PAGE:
General election season heats up

Cathy Decker/Staff Reporter
Bill Albracht

William "Bill" Albracht, 63, has never held a political office. Not that he hasn't been involved in politics. He is running as a Republican for a senate seat in Illinois' 36th District and recently stopped at the Times Record office. The District 36 seat is currently held by Mike Jacobs.

Jacobs won the current district with 59 percent of the vote in 2008. Since then, the Senate district map has been redrawn, based on the 2010 census. These new districts will have no official representation until the candidates for the various offices are elected at the Nov. 6, 2012 general election.

The individuals elected on Nov. 6, 2012 will take office in January of 2013. The areas changing districts can be seen on the State Board of Elections web site (

Most of Mercer County is changing from District 36, to District 37, now represented by Darin LaHood of Peoria. These maps will be used for all congressional and legislative elections through 2020. Sen. Darin LaHood, R-Peoria, was appointed to the seat in February, 2011, after the retirement of Dale Risinger, who had been re-elected in November. LaHood is the son of Ray LaHood, the U.S. secretary of transportation who previously served seven terms in the U.S. House.

Following the general election in November of 2012, the Board of Elections will update information regarding the elected congressional, legislative, and representative officials, including office addresses and other contact information.

The new 37th Senate District will stretch to the Mississippi River, taking in Mercer County and picking up parts of Henry County. It extends halfway across the state to Marshall and La Salle counties. It extends to the Peoria city borders on the south and up to parts of Lee County on the north.

"I've got a lot of friends in Mercer County," says Albracht, adding he's not happy that redistricting moved the county out of District 36. "I announced (my candidacy) in Mercer County." He feels pretty confident he will win. "I'm knocking on doors," he said.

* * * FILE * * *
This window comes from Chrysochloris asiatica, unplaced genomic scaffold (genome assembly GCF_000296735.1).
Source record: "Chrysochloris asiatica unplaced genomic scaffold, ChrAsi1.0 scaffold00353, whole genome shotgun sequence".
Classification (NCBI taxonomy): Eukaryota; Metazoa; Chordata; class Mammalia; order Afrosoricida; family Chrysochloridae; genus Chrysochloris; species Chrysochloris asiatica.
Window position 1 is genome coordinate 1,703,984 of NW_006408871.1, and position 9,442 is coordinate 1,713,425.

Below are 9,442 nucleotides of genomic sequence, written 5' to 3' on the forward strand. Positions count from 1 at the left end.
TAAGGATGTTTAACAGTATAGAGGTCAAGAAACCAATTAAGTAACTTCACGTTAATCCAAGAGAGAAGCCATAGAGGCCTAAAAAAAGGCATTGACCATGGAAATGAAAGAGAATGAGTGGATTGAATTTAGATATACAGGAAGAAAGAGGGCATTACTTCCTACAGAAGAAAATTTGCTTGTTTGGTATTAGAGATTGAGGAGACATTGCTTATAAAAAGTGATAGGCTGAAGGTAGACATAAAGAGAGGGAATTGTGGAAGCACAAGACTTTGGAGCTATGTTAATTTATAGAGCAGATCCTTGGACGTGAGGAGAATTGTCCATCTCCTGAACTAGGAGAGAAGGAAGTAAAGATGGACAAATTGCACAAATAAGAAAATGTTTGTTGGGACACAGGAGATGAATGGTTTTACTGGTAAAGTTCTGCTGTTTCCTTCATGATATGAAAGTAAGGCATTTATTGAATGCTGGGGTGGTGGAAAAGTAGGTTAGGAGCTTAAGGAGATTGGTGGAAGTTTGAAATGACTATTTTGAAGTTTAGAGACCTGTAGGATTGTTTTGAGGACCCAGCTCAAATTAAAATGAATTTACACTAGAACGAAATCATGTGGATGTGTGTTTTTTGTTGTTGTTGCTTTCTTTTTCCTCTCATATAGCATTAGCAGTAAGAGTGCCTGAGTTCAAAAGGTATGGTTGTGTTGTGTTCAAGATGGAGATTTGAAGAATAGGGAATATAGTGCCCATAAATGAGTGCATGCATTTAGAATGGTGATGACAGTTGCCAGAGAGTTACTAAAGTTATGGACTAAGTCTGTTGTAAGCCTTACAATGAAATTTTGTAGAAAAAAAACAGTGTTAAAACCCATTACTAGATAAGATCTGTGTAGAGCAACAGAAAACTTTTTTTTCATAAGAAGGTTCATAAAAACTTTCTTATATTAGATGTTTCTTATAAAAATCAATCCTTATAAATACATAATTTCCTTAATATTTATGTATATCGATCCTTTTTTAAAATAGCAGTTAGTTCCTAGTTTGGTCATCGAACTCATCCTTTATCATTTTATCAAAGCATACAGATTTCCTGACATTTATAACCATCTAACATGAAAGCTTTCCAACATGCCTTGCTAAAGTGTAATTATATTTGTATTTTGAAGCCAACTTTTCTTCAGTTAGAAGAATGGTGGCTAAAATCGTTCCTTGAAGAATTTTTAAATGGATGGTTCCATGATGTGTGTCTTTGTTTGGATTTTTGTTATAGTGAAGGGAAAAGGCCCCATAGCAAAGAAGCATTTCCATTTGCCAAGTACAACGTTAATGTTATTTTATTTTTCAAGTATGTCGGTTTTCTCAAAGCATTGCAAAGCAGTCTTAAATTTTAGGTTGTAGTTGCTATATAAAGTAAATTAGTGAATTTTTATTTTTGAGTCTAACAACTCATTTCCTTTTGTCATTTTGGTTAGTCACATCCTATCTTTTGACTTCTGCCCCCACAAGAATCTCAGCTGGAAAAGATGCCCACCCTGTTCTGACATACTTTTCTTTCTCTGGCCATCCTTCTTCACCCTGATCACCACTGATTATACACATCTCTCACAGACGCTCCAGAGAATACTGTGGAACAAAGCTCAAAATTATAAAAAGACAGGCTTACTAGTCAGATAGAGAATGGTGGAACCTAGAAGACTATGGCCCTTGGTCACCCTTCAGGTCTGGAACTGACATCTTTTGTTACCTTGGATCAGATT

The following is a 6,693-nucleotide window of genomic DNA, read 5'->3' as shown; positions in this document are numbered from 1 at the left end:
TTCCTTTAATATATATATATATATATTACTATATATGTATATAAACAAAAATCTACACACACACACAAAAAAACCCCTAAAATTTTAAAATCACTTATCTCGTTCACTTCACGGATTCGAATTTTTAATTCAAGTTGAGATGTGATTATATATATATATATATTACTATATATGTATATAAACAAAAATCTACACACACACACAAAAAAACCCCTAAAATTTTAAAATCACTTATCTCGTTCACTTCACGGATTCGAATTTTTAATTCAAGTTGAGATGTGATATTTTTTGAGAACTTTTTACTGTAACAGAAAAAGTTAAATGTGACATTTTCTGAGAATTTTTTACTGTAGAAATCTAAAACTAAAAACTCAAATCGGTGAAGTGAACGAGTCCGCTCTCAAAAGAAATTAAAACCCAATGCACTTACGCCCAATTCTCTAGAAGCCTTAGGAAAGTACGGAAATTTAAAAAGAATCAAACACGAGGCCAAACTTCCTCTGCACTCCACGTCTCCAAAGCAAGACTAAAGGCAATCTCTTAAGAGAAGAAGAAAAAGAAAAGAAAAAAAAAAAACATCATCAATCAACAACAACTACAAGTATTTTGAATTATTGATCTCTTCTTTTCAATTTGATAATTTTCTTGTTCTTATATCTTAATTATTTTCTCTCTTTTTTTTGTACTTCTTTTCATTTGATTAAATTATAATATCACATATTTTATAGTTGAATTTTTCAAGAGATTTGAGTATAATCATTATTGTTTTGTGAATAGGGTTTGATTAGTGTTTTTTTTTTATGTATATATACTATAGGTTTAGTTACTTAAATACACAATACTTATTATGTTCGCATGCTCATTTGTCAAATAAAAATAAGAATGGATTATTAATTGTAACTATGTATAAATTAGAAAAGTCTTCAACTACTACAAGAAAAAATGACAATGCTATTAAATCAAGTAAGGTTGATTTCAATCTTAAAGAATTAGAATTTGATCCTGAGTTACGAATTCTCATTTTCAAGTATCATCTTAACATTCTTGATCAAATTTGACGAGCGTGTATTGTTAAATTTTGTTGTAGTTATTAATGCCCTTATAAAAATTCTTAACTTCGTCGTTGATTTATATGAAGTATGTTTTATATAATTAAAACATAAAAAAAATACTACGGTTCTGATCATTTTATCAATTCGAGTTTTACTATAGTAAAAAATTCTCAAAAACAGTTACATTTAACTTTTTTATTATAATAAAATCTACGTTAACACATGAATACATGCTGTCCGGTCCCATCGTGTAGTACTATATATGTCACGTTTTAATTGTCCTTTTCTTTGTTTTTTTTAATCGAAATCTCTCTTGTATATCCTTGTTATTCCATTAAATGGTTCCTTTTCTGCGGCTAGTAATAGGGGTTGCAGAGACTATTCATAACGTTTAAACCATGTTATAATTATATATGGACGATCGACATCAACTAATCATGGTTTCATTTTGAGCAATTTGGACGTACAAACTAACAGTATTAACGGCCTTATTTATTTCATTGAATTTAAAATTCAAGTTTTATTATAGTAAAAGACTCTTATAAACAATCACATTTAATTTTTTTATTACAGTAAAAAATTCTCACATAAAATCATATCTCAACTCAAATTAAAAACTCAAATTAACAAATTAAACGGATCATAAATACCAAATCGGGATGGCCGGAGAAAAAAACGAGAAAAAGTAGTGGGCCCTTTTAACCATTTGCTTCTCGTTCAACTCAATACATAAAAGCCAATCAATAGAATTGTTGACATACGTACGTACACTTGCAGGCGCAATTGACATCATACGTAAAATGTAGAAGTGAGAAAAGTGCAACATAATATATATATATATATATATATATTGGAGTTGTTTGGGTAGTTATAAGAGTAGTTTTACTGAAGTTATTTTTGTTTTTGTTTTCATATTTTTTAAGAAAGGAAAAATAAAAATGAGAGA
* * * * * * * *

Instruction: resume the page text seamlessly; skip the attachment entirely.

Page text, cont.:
Albracht is a retired Secret Service agent, a job he held for 25 plus years.  "I've even worked as private security under Obama," he added. "I worked on the security detail during the Reagan-Busy term in the White House."

He names both George Bush and Ronald Reagan as his favorite presidents. "They were wonderful men, and his son George W. Bush. They are all truly, truly great Americans," he said. "You could tell your children 'That's who you want to grow up to be like'."

He is very concerned with two issues -- the Illinois pension system and Medicaid. "Medicaid is a disaster," he said. While the poorest of the poor do need help, he thinks there is plenty of fraud going on. "I believe in a hand up, not a hand out."

As an example he said that a family of four with an income of $70,000 qualifies for Medicaid. "I believe they could pay for some sort of health insurance," he said.

From 1989 - 1999 Albracht spent 10 years as Mr. Mom and moved back to the Quad Cities. "I was a single parent and an agent," he said. "I've done a lot of things in my life, but I do believe that God put me on this earth to raise those kids." Albracht was born and raised in Rock Island and currently lives in Moline.

He is also a decorated war veteran, serving in the Vietnam War. He entered the Army in 1966 as a private and was discharged as a captain in 1970. "I was the youngest captain in the Vietnam War (at age 21)," he said.

One of his biggest honors was a recent one. He was one of five former Secret Service Agents to be interviewed and featured in a Discovery Channel feature called "Secret Service Secrets."

"I spent six hours in front of the cameras," he said. The feature was aired in January or February of 2012. He talked about the "code of honor" of being a Secret Service agent. "And no, I've never been to Cartagena (Colombia)," he said.

He thinks fixing the state's pension system is top priority. "I do have a few ideas," he said. "I believe that promises made are promises kept," he said, adding that working with unions and the financial experts is important.